Monday, June 18, 2012

Vomiting in Cats

Most cats vomit at some point. Vomitting is a reflex act, so your cat isn't doing it on purpose. There is always a reason for vomitting in cats, though sometimes this reason is hard to determine. The are many different causes of vomitting. If you cat vomits only infrequently, then your cat is probably fine. If, however, the vomitting persists, you will want to call your veterinarian.

Vomitting is a symptom that is often caused by a gastrointestinal disorder. However, vomitting may also indicate a secondary disease from a different system entirely. For example, cats with diabetes, cancer, kidney failure, or some infectious diseases may vomit. This can make determining the cause of vomitting a challenge even for experienced veterinarians.

When Vomitting in Cats Requires Medical Attention

Problematic vomitting is probably best defined as vomitting which is acute (comes on quickly) and results in more than three instances in 24 hours. Alternatively, vomitting that lasts for longer than a week is also problematic. If your cat vomits once and then consumes a meal with no further problem, the issue has resolved itself and probably does not require medical attention. If the vomitting continues after eating or your cat is lethargic or has a fever, see a veterinarian immediately.

There are other signs that your cat should see a veterinarian. Some of these include:
  • Dehydration
  • Lethargy (reluctance to move)
  • Diarrhea (more than three occurrences in 24 hours)
  • Weight loss
  • Blood in the vomit
If any of these signs are present, take your cat to the vet immediately. Your vet may wish to perform a variety of tests to determine the cause of vomitting, including blood tests, urinalysis, fecal examination, and perhaps X-rays.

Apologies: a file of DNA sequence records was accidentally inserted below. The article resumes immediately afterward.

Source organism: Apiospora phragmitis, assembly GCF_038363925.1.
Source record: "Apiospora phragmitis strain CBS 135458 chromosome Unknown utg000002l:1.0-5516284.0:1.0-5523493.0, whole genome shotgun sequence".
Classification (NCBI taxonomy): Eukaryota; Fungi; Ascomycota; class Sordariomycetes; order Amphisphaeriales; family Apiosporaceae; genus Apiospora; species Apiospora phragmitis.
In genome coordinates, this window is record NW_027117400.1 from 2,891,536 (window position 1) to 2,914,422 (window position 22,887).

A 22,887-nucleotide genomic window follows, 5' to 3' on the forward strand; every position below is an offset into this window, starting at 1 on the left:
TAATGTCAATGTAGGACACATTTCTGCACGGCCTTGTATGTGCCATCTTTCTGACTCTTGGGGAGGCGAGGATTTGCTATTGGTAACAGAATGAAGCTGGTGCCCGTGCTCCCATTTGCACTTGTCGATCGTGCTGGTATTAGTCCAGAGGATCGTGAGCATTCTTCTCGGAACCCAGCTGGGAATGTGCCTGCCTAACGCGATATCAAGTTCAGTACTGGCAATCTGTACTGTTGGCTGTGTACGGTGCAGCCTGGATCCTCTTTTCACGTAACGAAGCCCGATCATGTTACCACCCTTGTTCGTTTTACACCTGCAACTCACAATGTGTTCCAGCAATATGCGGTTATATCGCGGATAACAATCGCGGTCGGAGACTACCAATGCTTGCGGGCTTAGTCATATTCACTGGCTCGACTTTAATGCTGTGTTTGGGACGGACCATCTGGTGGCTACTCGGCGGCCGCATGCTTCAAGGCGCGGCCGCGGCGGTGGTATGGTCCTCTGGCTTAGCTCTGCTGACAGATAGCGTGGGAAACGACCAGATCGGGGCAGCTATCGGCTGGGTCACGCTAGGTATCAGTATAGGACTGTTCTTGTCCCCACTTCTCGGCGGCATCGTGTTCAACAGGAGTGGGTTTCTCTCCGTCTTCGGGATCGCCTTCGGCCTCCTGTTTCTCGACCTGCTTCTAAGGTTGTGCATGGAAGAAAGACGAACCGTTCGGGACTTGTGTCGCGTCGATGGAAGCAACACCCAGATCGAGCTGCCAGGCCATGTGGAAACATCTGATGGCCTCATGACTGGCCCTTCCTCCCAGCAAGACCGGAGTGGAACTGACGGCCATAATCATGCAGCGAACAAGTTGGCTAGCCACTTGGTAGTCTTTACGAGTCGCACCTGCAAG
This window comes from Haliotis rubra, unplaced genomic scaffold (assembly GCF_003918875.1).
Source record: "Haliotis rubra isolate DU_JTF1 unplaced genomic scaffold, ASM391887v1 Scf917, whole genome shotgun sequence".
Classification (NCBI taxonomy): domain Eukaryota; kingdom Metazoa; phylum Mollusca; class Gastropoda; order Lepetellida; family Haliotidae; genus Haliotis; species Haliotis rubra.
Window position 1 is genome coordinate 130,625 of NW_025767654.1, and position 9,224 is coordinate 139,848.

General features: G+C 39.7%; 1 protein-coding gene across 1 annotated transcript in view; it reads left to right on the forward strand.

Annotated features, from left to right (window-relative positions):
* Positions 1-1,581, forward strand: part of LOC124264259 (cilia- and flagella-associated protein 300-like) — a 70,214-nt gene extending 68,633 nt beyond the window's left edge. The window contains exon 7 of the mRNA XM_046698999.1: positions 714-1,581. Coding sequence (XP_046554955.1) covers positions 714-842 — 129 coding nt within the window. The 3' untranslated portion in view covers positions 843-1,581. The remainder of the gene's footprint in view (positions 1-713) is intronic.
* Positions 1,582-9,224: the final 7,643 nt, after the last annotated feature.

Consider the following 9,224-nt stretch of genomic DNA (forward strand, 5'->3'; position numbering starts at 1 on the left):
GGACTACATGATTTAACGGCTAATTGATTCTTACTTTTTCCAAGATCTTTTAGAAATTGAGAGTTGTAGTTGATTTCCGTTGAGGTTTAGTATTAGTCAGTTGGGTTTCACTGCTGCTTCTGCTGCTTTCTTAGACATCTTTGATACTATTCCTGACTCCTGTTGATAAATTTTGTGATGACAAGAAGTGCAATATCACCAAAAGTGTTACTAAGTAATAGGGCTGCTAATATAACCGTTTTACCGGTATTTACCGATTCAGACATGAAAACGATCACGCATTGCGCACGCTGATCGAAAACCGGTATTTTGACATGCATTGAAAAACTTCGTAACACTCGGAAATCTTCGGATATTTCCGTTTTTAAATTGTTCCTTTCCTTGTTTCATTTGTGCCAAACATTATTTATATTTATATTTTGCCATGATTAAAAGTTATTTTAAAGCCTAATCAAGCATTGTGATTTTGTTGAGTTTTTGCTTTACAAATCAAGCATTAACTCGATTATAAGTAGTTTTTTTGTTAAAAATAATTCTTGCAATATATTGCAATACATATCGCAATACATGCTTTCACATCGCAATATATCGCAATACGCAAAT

Prevention and Treatment of Vomitting in Felines

You can't prevent all vomitting. It's going to happen, whether it's from a mild illness of a hairball. But you can take steps to keep reduce the number of times your cat might vomit. Keep him indoors and eliminate all toxic plants and other materials from your home. Also switch to a hairball control formula when purchasing cat food. This might help your cat avoid all those hairballs.

When your cat does vomit (provided it is not a hairball), withhold food and water for three hours. After this time, offer small amounts of water. After a couple more hours, offer bland foods, preferably a cat food designed for this purpose, such as Iams Recovery Diet. Slowly reintroduce regular cat food over a two day period. If your cat resumes vomitting at any point, or your cat develops other symptoms, contact your veterinarian. Your vet may wish to begin IV fluids or administer medications to control the vomitting until the cause has been determined.

Vomitting is cats is usually benign and a result of hairballs or other simple problems. However, if you are at all worried about your cat's health, take him immediately to the veterinarian for diagnosis and treatment.

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